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So I'm using the AWS SDK in Java and I've created a class to download the buckets/objects that are in the S3 Server.

What I need to now is to create something like a wildcard or a pattern to append with say a string named ("reports"). The only thing I've come up with is to create a pattern-matcher variable like so:

 Pattern p = Pattern.compile("[a-zA-Z][0-9]");
    Matcher m = p.matcher(prePattern);

    ObjectListing s3ObjectList = s3client.listObjects(new ListObjectsRequest()
                                               .withPrefix(m  + "reports"));+

Can anyone please tell me if there's a better solution with what I'm trying to do or if I even did it properly?


New code:

      String bucketName = "blabla";
      String prePattern = "^[a-z0-9_-]{1,30}$";
      String prefixPat = " -- Insert Pattern Here -- ";
      ArrayList<String> objPrefix = new ArrayList();

    Pattern p = Pattern.compile(prePattern);
    Matcher m = p.matcher(prefixPat);

    for(int i=0; i<= objPrefix.size(); i++)
        objPrefix.add(m + "reports");
        ObjectListing s3ObjectList = s3client.listObjects(new ListObjectsRequest()


Thoughts you guys? Would really appreciate it. Thanks!

share|improve this question
Which one is better or any of them even better/correct? –  John V Apr 4 '12 at 16:29
You're creating a Matcher object, but instead of actually using it, you are converting it to a String. That's never going to be correct. –  mbaird Apr 4 '12 at 16:31
I see. Do you have any suggestions as to how I should approach this differently? I need to make a pattern that would go before "reports". –  John V Apr 4 '12 at 16:33
Well I definitely don't see any methods in the Amazon S3 API that take a Matcher object, do you? I think you're going to have to get a bigger list than you want, and then trim down the results via pattern matching in your app. –  mbaird Apr 4 '12 at 18:19

1 Answer 1

up vote 2 down vote accepted

Don't know much about AWS, but the m + "reports" piece of the code is invoking m.toString and concatenating it with the literal "reports". The toString of a Matcher object is usually not that useful.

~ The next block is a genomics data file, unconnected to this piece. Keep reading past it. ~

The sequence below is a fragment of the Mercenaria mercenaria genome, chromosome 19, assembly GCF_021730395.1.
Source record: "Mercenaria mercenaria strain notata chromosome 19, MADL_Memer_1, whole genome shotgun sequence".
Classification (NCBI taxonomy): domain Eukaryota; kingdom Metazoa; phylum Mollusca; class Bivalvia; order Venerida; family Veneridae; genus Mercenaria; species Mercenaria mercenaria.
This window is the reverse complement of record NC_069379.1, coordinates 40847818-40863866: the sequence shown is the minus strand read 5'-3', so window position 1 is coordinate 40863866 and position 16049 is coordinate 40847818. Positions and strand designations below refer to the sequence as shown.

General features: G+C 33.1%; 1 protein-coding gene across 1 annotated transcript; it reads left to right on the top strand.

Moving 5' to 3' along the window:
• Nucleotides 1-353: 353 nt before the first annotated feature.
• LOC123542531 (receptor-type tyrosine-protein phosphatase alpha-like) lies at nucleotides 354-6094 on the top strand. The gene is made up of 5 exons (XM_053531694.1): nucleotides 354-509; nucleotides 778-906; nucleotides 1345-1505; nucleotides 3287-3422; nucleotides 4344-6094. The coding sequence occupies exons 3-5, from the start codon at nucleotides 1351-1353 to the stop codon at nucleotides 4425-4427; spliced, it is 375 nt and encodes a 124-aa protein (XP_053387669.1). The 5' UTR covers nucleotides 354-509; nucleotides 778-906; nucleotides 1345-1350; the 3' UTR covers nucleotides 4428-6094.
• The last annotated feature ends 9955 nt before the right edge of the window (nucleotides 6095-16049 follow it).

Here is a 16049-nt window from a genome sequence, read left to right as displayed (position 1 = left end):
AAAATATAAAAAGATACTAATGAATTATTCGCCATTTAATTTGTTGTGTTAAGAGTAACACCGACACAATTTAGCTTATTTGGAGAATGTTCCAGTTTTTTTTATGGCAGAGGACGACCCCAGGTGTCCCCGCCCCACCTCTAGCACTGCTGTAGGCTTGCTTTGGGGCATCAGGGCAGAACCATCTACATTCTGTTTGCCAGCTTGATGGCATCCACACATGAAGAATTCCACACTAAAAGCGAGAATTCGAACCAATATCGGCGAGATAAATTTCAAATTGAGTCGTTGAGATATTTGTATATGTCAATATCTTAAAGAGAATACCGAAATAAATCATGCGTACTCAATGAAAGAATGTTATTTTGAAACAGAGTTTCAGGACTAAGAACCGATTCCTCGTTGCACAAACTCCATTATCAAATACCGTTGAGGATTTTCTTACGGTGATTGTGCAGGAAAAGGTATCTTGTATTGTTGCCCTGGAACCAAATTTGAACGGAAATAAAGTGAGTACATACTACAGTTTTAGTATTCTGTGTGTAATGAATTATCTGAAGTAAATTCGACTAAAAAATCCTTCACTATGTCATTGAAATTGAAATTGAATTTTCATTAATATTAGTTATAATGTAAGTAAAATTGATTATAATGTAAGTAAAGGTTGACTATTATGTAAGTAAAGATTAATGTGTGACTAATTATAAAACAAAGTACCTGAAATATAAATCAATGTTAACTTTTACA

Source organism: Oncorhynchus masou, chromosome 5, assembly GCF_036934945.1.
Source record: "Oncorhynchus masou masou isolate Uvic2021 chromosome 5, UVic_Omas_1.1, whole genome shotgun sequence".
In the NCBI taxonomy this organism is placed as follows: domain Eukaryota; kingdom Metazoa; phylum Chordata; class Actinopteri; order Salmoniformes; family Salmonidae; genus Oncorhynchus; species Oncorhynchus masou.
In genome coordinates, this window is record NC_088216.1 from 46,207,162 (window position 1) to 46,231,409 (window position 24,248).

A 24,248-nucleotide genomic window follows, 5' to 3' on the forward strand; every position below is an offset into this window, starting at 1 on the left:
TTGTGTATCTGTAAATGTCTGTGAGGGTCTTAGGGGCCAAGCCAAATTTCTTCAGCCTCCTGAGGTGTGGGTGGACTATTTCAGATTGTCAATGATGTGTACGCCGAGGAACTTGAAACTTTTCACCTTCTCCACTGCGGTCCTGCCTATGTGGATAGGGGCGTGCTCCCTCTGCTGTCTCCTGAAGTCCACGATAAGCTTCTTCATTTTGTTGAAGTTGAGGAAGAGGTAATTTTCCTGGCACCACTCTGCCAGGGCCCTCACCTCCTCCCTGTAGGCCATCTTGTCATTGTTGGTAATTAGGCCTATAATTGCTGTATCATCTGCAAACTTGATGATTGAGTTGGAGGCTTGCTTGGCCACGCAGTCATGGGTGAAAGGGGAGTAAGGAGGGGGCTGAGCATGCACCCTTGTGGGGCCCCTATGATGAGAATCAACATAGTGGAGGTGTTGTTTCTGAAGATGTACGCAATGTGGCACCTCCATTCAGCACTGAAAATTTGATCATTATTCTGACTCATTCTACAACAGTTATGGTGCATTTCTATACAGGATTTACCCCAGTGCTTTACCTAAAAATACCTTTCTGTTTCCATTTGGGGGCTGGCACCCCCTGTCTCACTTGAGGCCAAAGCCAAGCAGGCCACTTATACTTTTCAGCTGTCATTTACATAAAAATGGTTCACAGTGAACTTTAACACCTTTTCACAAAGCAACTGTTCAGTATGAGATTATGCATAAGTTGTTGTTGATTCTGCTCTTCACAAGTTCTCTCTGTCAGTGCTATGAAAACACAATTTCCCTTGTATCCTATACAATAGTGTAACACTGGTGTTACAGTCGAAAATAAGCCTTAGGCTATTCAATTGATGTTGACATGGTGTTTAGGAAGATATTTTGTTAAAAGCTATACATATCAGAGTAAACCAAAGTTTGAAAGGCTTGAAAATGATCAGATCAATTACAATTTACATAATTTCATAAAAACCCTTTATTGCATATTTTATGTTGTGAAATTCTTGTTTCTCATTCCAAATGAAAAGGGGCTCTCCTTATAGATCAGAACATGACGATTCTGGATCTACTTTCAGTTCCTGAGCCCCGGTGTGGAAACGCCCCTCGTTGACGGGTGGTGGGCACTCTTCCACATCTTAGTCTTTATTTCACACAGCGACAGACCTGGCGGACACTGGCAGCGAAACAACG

From this piece of code:

Pattern p = Pattern.compile("[a-zA-Z][0-9]");
Matcher m = p.matcher("test");
System.out.println( m +  "reports" );

I get this on OS X:

 java.util.regex.Matcher[pattern=[a-zA-Z][0-9] region=0,4 lastmatch=]reports

Probably not what you want to pass on to ObjectListing.

You need to replace the m + with something that makes more sense for your code.

share|improve this answer
Please correct me if I misunderstood you, but from what you're saying is that with the (m + "reports") piece that I made, the matcher will look for the pattern stated on p, then concatenate it with reports, yes? If so, I believe that it is doing what I want. Although I did some minor adjustments on it. Please look at my edited post. I'd sincerely love to hear more from you! –  John V Apr 4 '12 at 16:27
The m + "reports" piece will not look for any pattern. It's the same as m.toString() + "reports". The toSTring() for the Matcher object is just a string representation of the object itself, not a match. It will vary by JRE. In mine it resulted in the java.util.regex.Matcher[pattern=[a-zA-Z][0-9] region=0,4 lastmatch=] I showed above. –  chr Apr 5 '12 at 1:40
A quick look at the Amazon API seems to indicate that you can't use a regular expression as a prefix. It seems to accept a simple string only. See the example in docs.amazonwebservices.com/AWSJavaSDK/latest/javadoc/com/…. So unless you can find a positive indication that it can support a regular expression, I think you need to abandon this approach and revert to simple strings as prefixes, then have your own code to filter what you need. –  chr Apr 5 '12 at 1:49
Thanks you guys! I really appreciate the help. –  John V Apr 5 '12 at 16:41

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